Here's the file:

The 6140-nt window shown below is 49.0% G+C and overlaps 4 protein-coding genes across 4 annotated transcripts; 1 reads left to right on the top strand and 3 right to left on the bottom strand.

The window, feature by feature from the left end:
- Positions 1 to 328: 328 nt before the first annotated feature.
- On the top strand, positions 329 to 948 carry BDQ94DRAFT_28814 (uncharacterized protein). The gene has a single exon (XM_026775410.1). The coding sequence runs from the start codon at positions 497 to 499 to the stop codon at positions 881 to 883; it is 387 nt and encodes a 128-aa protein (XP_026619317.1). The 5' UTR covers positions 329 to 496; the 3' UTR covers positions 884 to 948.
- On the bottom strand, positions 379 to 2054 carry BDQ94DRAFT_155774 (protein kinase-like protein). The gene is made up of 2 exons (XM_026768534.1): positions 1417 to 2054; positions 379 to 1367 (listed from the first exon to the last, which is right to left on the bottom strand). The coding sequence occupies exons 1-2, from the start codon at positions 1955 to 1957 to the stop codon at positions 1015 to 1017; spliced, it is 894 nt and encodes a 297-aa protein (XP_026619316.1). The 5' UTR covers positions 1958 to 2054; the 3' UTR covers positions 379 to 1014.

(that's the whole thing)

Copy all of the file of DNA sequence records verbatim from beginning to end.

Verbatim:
The 6140-nt window shown below is 49.0% G+C and overlaps 4 protein-coding genes across 4 annotated transcripts; 1 reads left to right on the top strand and 3 right to left on the bottom strand.

The window, feature by feature from the left end:
- Positions 1 to 328: 328 nt before the first annotated feature.
- On the top strand, positions 329 to 948 carry BDQ94DRAFT_28814 (uncharacterized protein). The gene has a single exon (XM_026775410.1). The coding sequence runs from the start codon at positions 497 to 499 to the stop codon at positions 881 to 883; it is 387 nt and encodes a 128-aa protein (XP_026619317.1). The 5' UTR covers positions 329 to 496; the 3' UTR covers positions 884 to 948.
- On the bottom strand, positions 379 to 2054 carry BDQ94DRAFT_155774 (protein kinase-like protein). The gene is made up of 2 exons (XM_026768534.1): positions 1417 to 2054; positions 379 to 1367 (listed from the first exon to the last, which is right to left on the bottom strand). The coding sequence occupies exons 1-2, from the start codon at positions 1955 to 1957 to the stop codon at positions 1015 to 1017; spliced, it is 894 nt and encodes a 297-aa protein (XP_026619316.1). The 5' UTR covers positions 1958 to 2054; the 3' UTR covers positions 379 to 1014.